Is mobile apps become the way your audience prefers to access information and content, emerging as an effective way to encourage engagement and build lasting loyalty, it has never been more important for content providers to monitor just how well (or not) their apps are performing. Indeed, the advance of apps-for smartphones, tablets, and even TVs-is redrawing the boundaries of what people can do on the device of their choice. While you need to focus your resources on developing a mobile app experience that delights your customers, you are also under increased pressure to meet (and exceed) customers' expectations that the mobile experience will beat the one delivered by their desktops.
By Peggy Anne Salz
- December 2013 Issue
Posted Dec 12, 2013
One of my side interests is archeology. I live close to the site of a Roman villa that boasts some incredibly well-preserved, and beautifully detailed, mosaics. I haven't been lucky enough to discover any artifacts myself, but I'm fascinated by the thought of similar riches hiding just inches beneath the soil in my garden.
By Katherine Allen
- November 2013 Issue
Posted Nov 12, 2013
For the first time ever, I'm writing this column on my iPhone. In all my years as a writer, this is something I've never done, and more importantly, never wanted to do. Sure, every once in a while I'll compose a long email while I'm on the train, but once I hit about 300 words, my thumbs get tired and I find myself dreaming of a full sized keyboard. This time though, I didn't have a choice.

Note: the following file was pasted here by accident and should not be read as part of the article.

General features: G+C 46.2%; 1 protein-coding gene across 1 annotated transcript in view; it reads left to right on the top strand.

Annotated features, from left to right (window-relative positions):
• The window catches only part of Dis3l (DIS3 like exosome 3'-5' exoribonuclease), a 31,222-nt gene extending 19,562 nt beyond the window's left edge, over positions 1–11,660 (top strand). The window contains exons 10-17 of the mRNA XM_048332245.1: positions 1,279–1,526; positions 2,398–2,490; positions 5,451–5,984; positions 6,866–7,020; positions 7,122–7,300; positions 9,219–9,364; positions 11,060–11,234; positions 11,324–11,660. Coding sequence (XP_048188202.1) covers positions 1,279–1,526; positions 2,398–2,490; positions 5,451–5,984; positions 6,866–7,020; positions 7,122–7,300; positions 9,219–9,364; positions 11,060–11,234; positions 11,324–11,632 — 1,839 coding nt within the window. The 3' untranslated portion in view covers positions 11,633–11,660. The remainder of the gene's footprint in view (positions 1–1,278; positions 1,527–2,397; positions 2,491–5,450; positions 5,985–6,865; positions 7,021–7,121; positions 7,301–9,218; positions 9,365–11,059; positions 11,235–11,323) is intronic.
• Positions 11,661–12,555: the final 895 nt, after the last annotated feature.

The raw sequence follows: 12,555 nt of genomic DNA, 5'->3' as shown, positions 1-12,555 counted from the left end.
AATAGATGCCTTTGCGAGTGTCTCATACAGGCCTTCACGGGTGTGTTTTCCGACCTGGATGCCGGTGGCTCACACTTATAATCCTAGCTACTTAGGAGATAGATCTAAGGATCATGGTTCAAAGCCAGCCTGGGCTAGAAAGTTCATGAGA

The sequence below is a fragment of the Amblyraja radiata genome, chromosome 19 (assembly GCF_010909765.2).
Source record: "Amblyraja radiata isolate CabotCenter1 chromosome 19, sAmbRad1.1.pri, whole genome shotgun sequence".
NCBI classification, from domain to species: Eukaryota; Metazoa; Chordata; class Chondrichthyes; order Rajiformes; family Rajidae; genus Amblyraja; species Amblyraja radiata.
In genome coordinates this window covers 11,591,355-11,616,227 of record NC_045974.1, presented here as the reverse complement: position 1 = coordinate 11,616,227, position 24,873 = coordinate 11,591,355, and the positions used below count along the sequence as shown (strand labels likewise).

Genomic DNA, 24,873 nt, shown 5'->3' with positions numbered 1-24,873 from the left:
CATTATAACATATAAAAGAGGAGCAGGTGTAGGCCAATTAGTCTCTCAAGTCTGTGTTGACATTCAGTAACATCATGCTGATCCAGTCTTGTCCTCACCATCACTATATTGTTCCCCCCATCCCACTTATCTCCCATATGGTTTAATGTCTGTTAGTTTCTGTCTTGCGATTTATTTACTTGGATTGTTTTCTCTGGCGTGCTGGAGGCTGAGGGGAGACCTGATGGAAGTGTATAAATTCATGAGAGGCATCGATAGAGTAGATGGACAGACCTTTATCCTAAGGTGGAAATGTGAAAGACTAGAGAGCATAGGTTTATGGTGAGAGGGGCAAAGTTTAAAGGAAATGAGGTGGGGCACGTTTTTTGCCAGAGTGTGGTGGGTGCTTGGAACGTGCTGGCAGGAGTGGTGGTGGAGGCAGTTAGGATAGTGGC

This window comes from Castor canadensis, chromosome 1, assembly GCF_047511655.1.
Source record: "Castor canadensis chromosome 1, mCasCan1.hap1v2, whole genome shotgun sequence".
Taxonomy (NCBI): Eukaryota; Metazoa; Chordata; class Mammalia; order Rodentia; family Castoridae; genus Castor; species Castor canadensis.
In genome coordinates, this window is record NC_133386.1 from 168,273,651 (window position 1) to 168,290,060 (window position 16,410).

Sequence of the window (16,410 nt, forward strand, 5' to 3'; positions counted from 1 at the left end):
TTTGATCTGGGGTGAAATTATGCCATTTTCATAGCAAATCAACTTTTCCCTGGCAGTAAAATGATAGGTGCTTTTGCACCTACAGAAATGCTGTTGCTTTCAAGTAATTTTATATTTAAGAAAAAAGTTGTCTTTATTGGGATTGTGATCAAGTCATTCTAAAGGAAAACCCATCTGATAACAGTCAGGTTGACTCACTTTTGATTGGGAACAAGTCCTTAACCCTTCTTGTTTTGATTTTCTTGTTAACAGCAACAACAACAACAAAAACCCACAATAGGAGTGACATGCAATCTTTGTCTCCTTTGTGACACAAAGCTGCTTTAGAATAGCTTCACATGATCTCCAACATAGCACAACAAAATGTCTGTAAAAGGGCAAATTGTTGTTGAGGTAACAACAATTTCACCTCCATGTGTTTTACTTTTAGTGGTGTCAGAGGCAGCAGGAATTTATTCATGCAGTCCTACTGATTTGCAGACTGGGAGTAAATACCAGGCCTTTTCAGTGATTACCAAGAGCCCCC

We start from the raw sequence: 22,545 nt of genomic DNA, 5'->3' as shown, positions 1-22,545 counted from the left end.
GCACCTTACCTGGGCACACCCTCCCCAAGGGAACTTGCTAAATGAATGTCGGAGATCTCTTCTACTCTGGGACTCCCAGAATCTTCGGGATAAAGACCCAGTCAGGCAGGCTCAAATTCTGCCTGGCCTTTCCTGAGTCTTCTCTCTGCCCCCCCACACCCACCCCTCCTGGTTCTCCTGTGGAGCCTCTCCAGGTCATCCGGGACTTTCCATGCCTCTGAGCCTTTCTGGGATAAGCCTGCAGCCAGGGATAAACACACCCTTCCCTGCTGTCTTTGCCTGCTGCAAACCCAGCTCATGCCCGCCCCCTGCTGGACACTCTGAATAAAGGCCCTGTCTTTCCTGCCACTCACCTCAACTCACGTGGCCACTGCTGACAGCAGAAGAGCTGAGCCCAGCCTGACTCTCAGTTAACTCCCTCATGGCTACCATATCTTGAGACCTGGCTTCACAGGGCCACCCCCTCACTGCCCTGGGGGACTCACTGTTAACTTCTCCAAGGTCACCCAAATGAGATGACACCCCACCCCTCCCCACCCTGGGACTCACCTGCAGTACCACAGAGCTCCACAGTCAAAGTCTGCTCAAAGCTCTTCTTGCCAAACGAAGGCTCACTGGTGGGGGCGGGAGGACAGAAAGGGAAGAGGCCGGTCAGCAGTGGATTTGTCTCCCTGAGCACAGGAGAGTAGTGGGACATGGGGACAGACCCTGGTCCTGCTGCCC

Column/Dispatches from Digital Natives
By Eileen Mullan
Posted Nov 07, 2013
While writing my most recent book, I noticed a new phase of growth and innovation in the mobile app space. It's encouraging to see companies jumping on the app bandwagon and the tremendous capabilities and creativity that they unleash. Take the example of Broadcast Interactive Media (BIM). It just launched mobile apps for the Apple iOS and Android platforms that can be rapidly deployed by its client base of hundreds of local television station websites. Each app has content tabs such as Top Stories, Local News, Weather, or Sports that can be customized by local broadcast and media companies to pull in content from each local station's website and optimized for mobile viewing.
By Peggy Anne Salz
- October 2013 Issue
Posted Oct 08, 2013